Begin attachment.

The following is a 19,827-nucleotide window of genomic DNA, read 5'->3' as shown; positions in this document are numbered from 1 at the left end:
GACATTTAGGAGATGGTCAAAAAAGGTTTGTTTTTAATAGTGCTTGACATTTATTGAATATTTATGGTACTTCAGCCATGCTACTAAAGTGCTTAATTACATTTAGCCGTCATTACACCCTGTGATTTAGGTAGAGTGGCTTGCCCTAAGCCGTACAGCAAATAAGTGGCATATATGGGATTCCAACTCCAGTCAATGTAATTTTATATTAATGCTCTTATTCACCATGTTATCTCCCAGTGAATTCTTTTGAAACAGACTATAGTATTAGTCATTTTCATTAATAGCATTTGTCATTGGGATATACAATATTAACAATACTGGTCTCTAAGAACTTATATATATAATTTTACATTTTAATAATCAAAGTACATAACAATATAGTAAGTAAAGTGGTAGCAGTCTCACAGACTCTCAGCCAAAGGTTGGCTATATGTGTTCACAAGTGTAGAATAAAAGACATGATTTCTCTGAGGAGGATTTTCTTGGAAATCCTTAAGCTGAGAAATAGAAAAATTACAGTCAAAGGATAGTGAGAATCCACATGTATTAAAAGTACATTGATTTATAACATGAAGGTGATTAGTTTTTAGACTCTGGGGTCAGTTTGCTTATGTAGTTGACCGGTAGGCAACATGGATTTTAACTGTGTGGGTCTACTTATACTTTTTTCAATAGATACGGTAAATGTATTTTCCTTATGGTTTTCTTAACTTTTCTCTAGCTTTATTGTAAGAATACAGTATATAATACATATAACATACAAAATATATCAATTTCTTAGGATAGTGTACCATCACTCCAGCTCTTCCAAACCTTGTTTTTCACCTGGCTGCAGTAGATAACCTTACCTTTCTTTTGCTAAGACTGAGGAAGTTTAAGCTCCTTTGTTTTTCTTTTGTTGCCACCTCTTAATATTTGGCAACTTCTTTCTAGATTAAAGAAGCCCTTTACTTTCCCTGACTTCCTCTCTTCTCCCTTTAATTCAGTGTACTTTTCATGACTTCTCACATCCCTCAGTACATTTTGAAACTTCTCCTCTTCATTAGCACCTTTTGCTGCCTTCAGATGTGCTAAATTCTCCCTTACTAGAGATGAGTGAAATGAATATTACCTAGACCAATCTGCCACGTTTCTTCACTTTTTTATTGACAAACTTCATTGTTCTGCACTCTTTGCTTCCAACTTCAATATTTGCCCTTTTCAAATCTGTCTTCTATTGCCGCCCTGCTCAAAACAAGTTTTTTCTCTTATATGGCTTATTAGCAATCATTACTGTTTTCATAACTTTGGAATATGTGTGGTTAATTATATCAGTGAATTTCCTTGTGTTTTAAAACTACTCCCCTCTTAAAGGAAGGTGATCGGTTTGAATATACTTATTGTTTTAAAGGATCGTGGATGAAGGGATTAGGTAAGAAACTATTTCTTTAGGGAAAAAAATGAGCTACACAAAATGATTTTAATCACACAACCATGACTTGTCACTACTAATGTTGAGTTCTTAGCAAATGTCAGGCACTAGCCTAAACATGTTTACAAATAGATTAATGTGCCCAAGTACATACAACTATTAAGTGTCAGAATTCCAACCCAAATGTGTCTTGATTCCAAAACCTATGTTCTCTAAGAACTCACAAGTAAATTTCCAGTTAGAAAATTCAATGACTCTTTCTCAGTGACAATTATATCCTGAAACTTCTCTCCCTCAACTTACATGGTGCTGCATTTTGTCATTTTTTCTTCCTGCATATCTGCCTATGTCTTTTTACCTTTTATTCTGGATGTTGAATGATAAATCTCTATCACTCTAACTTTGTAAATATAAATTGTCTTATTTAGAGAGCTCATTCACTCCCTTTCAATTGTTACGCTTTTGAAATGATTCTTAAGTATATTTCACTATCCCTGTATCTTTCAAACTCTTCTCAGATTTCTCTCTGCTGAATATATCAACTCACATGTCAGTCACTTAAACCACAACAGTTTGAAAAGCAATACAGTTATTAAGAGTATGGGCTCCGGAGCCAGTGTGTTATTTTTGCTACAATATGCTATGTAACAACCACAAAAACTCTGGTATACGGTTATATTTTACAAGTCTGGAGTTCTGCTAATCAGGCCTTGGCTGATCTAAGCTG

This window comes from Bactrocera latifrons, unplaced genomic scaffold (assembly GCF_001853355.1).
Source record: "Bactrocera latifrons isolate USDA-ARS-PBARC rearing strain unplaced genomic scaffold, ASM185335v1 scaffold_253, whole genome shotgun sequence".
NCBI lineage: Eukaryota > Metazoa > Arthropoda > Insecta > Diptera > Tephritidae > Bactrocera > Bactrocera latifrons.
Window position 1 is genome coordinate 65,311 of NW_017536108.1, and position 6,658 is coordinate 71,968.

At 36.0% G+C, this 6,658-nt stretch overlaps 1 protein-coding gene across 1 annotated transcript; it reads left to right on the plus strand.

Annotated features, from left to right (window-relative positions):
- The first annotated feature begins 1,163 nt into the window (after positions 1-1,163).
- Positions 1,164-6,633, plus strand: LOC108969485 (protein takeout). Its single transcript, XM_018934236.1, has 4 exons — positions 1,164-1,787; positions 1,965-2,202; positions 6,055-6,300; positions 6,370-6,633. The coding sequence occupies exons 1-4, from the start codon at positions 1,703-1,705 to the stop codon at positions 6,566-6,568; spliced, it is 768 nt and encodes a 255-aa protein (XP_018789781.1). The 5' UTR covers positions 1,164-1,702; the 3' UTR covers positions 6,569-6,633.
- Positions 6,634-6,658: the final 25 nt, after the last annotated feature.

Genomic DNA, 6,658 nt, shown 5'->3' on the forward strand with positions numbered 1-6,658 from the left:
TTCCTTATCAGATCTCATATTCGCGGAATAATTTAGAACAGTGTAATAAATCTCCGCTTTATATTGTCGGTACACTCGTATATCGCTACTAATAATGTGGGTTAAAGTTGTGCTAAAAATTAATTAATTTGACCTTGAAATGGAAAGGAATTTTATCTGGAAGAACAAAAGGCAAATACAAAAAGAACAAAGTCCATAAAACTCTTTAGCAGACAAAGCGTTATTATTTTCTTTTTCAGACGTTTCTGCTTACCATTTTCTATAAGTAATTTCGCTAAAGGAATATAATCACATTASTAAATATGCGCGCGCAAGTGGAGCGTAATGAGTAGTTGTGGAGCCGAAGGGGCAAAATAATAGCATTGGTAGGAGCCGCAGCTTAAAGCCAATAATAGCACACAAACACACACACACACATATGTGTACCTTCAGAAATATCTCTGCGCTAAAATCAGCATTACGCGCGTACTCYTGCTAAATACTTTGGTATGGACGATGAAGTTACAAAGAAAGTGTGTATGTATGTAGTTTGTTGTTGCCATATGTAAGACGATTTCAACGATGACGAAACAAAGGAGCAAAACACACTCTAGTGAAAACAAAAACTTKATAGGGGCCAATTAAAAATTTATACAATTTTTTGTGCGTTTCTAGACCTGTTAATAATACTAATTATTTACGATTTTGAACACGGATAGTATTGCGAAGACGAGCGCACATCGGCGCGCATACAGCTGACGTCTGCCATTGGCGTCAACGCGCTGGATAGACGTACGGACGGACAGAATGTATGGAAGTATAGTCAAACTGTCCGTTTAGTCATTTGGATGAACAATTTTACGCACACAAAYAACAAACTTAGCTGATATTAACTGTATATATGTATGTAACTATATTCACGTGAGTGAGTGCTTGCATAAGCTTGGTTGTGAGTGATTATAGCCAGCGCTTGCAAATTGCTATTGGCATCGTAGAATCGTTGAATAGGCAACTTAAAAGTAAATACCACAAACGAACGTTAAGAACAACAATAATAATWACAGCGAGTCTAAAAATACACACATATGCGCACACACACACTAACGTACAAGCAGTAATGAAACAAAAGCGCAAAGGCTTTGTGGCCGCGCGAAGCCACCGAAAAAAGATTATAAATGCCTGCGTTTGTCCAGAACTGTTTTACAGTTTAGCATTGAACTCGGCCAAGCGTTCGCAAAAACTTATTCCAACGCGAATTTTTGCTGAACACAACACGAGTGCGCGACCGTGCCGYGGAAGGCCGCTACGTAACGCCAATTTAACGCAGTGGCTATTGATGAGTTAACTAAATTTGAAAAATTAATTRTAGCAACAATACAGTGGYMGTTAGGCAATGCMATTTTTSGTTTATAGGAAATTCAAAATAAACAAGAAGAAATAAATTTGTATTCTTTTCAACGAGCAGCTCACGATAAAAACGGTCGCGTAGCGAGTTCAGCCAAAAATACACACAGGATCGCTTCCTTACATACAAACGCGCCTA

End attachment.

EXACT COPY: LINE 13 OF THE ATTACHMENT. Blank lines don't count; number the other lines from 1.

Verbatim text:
TTCCTTATCAGATCTCATATTCGCGGAATAATTTAGAACAGTGTAATAAATCTCCGCTTTATATTGTCGGTACACTCGTATATCGCTACTAATAATGTGGGTTAAAGTTGTGCTAAAAATTAATTAATTTGACCTTGAAATGGAAAGGAATTTTATCTGGAAGAACAAAAGGCAAATACAAAAAGAACAAAGTCCATAAAACTCTTTAGCAGACAAAGCGTTATTATTTTCTTTTTCAGACGTTTCTGCTTACCATTTTCTATAAGTAATTTCGCTAAAGGAATATAATCACATTASTAAATATGCGCGCGCAAGTGGAGCGTAATGAGTAGTTGTGGAGCCGAAGGGGCAAAATAATAGCATTGGTAGGAGCCGCAGCTTAAAGCCAATAATAGCACACAAACACACACACACACATATGTGTACCTTCAGAAATATCTCTGCGCTAAAATCAGCATTACGCGCGTACTCYTGCTAAATACTTTGGTATGGACGATGAAGTTACAAAGAAAGTGTGTATGTATGTAGTTTGTTGTTGCCATATGTAAGACGATTTCAACGATGACGAAACAAAGGAGCAAAACACACTCTAGTGAAAACAAAAACTTKATAGGGGCCAATTAAAAATTTATACAATTTTTTGTGCGTTTCTAGACCTGTTAATAATACTAATTATTTACGATTTTGAACACGGATAGTATTGCGAAGACGAGCGCACATCGGCGCGCATACAGCTGACGTCTGCCATTGGCGTCAACGCGCTGGATAGACGTACGGACGGACAGAATGTATGGAAGTATAGTCAAACTGTCCGTTTAGTCATTTGGATGAACAATTTTACGCACACAAAYAACAAACTTAGCTGATATTAACTGTATATATGTATGTAACTATATTCACGTGAGTGAGTGCTTGCATAAGCTTGGTTGTGAGTGATTATAGCCAGCGCTTGCAAATTGCTATTGGCATCGTAGAATCGTTGAATAGGCAACTTAAAAGTAAATACCACAAACGAACGTTAAGAACAACAATAATAATWACAGCGAGTCTAAAAATACACACATATGCGCACACACACACTAACGTACAAGCAGTAATGAAACAAAAGCGCAAAGGCTTTGTGGCCGCGCGAAGCCACCGAAAAAAGATTATAAATGCCTGCGTTTGTCCAGAACTGTTTTACAGTTTAGCATTGAACTCGGCCAAGCGTTCGCAAAAACTTATTCCAACGCGAATTTTTGCTGAACACAACACGAGTGCGCGACCGTGCCGYGGAAGGCCGCTACGTAACGCCAATTTAACGCAGTGGCTATTGATGAGTTAACTAAATTTGAAAAATTAATTRTAGCAACAATACAGTGGYMGTTAGGCAATGCMATTTTTSGTTTATAGGAAATTCAAAATAAACAAGAAGAAATAAATTTGTATTCTTTTCAACGAGCAGCTCACGATAAAAACGGTCGCGTAGCGAGTTCAGCCAAAAATACACACAGGATCGCTTCCTTACATACAAACGCGCCTA